For instance, one of the problems Arendt identified with the trial was with Jerusalem’s claim to jurisdiction as opposed to Germany’s or an international criminal court. She illustrates in the background chapters that Jews throughout Europe became a stateless people. Their statelessness gave Germany and other countries license to deport Jews and apply such measures as a “Final Solution” on account of their statelessness. Arguably, their (Germany and other European countries’) reasoning was based on the question: who would challenge them? They assumed a de facto jurisdiction to deal with so-called Jewish problems. Arendt points out, ironically, that Eichmann too became stateless when he hid in Argentina. She argues “it was Eichmann’s de facto statelessness…that enabled the Jerusalem court to sit in judgment on him.” Although she argues the issue of jurisdiction was “a clear violation of international law” (with regard specifically to his arrest), she recognizes the benefit of Israel transforming Jewish statelessness to a legitimate Jewish state.
In another twist of irony, Arendt juxtaposes the anonymity of so many Jewish people whose stories, until the trial, were never known. She had problems with the prosecution using irrelevant storytelling to paint a picture, not of Eichmann, but of the entire situation. To Arendt, this posed a legal problem of evidentiary credibility because the stories had little to no bearing specifically on his guilt. They did, however, release from anonymity the untold stories of Jews individually and of the Jewish people collectively. She even hypothesizes that events may have turned out differently had those stories been known sooner: “how utterly different everything would be today in this courtroom, in Israel, in Germany, in all of Europe, and perhaps in all countries of the world, if only more such stories could have been told.” Ironically, it was Eichmann who escaped into anonymity until his capture. Although Arendt believes his capture was at some level illegal, she acknowledges the necessity of Israel having done so. She also recognizes he was a criminal.
Along with irony, Arendt illustrates certain aspects of the trial’s absurdity by being absurd through the use of sarcasm. The most obvious example occurs in the opening pages of the book when Arendt describes the trial as figuratively and literally a “show trial”. She uses one of the cast members, the prosecutor, to show that the stated intentions of the trial do not correspond to the underlying intentions: “For ‘if we shall charge [Eichmann] also with crimes against non-Jews,…this is’ not because he committed them, but, surprisingly, ‘because we make no ethnic distinctions.’” Sarcastically she challenges “Was it not logical to bring before the court all the facts of Jewish suffering (which, of course, were never in dispute) and then look for evidence which in one way or another would connect Eichmann with what had happened?” She clearly takes issue with the manner in which the prosecution will tie Eichmann to all the Jewish suffering rather than present evidence of the suffering he imposed. Nevertheless, Arendt believes the benefits of the prosecution’s attempts to connect Eichmann to Jewish suffering were in part valid because she proposes an alternate narrative that should have been read by the judges: “just as you [Eichmann] supported and carried out a policy of not wanting to share the earth with the Jewish people…we find that no one, that is, no member of the human race, can be expected to want to share the earth with you. This is the reason, and the only reason, you must hang.”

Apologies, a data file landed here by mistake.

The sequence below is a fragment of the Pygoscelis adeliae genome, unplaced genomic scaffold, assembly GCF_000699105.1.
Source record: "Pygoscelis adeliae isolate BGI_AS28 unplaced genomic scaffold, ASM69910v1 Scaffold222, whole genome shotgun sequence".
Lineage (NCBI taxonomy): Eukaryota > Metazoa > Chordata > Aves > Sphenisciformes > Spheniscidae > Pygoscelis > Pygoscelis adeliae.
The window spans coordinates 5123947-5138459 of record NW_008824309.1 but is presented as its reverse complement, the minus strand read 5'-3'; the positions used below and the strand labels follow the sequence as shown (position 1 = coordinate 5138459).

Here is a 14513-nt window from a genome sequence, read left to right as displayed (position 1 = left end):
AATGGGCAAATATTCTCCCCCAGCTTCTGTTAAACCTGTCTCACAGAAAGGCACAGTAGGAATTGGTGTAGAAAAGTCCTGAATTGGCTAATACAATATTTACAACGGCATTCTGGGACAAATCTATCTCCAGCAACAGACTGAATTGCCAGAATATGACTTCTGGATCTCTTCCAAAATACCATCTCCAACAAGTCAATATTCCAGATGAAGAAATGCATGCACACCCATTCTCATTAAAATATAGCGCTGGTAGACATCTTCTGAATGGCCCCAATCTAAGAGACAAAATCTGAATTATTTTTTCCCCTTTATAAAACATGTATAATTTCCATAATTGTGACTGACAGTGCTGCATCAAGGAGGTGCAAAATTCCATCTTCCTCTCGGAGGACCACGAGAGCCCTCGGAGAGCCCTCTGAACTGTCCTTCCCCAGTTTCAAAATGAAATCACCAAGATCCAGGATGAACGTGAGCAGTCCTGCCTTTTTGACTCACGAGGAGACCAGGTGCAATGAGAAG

Arendt’s sarcasm reveals her underlying feelings regarding the scope the Holocaust. One senses her deep loathing of Nazi officials and other complicit conspirators such as Carl Goerdeler who proposed payment for Jewish losses. She retorted that mistreatment such as robbery and gassing were “such technicalities.” One also senses that she felt Eichmann deserved to confront his own fears. For instance she quips that “It was a great pity that Eichmann and Becher could not have been confronted with each other, and this not merely for juridical reasons.” She explained that Kurt Becher was “an old enemy of Eichmann” implying that a confrontation between the two might actually provide some entertainment – to see Eichmann’s uncomfortable disposition upon witnessing his rival. Yet, she also defends Eichmann when she described the likelihood of his joining a moderate wing of the S.S., one which was too sophisticated for someone like Eichmann who spoke in plain language and “called a spade a spade.”
These tones of sarcasm and literary irony provide the foundation of Arendt’s legal brief. They allow her to establish both her disapproval of the technical process of the trial, intended to uphold the institution of law, and her recognition that the Jewish people resolve their suffering by convicting a true criminal.